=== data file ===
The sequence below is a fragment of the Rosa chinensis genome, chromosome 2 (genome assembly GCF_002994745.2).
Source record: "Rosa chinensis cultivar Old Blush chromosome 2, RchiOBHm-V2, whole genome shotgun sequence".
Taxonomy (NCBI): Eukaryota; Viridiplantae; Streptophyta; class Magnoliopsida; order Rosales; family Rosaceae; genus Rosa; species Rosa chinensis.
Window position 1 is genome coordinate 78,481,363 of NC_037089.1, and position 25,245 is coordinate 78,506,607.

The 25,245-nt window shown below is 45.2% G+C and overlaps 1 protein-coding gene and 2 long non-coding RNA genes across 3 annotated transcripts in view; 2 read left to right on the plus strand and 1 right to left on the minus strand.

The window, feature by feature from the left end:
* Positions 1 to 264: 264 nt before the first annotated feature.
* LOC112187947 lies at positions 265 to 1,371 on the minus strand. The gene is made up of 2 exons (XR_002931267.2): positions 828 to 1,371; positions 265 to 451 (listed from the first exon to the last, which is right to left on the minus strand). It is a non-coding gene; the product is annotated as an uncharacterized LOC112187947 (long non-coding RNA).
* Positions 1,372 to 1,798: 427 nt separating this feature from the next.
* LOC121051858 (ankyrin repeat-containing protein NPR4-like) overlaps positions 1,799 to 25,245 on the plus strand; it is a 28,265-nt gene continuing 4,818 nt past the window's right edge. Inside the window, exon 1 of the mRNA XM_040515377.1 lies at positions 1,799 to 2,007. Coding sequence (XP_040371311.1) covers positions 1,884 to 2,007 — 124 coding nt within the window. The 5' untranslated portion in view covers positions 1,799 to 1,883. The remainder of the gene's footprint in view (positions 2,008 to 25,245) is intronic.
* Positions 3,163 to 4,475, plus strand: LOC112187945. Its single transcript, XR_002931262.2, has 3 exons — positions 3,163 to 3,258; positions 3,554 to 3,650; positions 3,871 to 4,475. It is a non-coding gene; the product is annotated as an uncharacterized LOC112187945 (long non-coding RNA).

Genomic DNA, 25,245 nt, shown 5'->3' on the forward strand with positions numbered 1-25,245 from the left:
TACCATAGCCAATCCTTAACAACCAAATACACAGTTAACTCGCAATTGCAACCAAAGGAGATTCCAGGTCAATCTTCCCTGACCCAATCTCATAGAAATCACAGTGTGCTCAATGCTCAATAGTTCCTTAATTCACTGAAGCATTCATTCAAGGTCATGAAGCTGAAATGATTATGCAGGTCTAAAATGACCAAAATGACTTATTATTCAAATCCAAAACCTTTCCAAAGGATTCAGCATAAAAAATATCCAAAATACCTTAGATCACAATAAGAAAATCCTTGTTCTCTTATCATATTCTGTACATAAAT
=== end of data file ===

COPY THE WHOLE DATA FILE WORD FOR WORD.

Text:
The sequence below is a fragment of the Rosa chinensis genome, chromosome 2 (genome assembly GCF_002994745.2).
Source record: "Rosa chinensis cultivar Old Blush chromosome 2, RchiOBHm-V2, whole genome shotgun sequence".
Taxonomy (NCBI): Eukaryota; Viridiplantae; Streptophyta; class Magnoliopsida; order Rosales; family Rosaceae; genus Rosa; species Rosa chinensis.
Window position 1 is genome coordinate 78,481,363 of NC_037089.1, and position 25,245 is coordinate 78,506,607.

The 25,245-nt window shown below is 45.2% G+C and overlaps 1 protein-coding gene and 2 long non-coding RNA genes across 3 annotated transcripts in view; 2 read left to right on the plus strand and 1 right to left on the minus strand.

The window, feature by feature from the left end:
* Positions 1 to 264: 264 nt before the first annotated feature.
* LOC112187947 lies at positions 265 to 1,371 on the minus strand. The gene is made up of 2 exons (XR_002931267.2): positions 828 to 1,371; positions 265 to 451 (listed from the first exon to the last, which is right to left on the minus strand). It is a non-coding gene; the product is annotated as an uncharacterized LOC112187947 (long non-coding RNA).
* Positions 1,372 to 1,798: 427 nt separating this feature from the next.
* LOC121051858 (ankyrin repeat-containing protein NPR4-like) overlaps positions 1,799 to 25,245 on the plus strand; it is a 28,265-nt gene continuing 4,818 nt past the window's right edge. Inside the window, exon 1 of the mRNA XM_040515377.1 lies at positions 1,799 to 2,007. Coding sequence (XP_040371311.1) covers positions 1,884 to 2,007 — 124 coding nt within the window. The 5' untranslated portion in view covers positions 1,799 to 1,883. The remainder of the gene's footprint in view (positions 2,008 to 25,245) is intronic.
* Positions 3,163 to 4,475, plus strand: LOC112187945. Its single transcript, XR_002931262.2, has 3 exons — positions 3,163 to 3,258; positions 3,554 to 3,650; positions 3,871 to 4,475. It is a non-coding gene; the product is annotated as an uncharacterized LOC112187945 (long non-coding RNA).

Genomic DNA, 25,245 nt, shown 5'->3' on the forward strand with positions numbered 1-25,245 from the left:
TACCATAGCCAATCCTTAACAACCAAATACACAGTTAACTCGCAATTGCAACCAAAGGAGATTCCAGGTCAATCTTCCCTGACCCAATCTCATAGAAATCACAGTGTGCTCAATGCTCAATAGTTCCTTAATTCACTGAAGCATTCATTCAAGGTCATGAAGCTGAAATGATTATGCAGGTCTAAAATGACCAAAATGACTTATTATTCAAATCCAAAACCTTTCCAAAGGATTCAGCATAAAAAATATCCAAAATACCTTAGATCACAATAAGAAAATCCTTGTTCTCTTATCATATTCTGTACATAAAT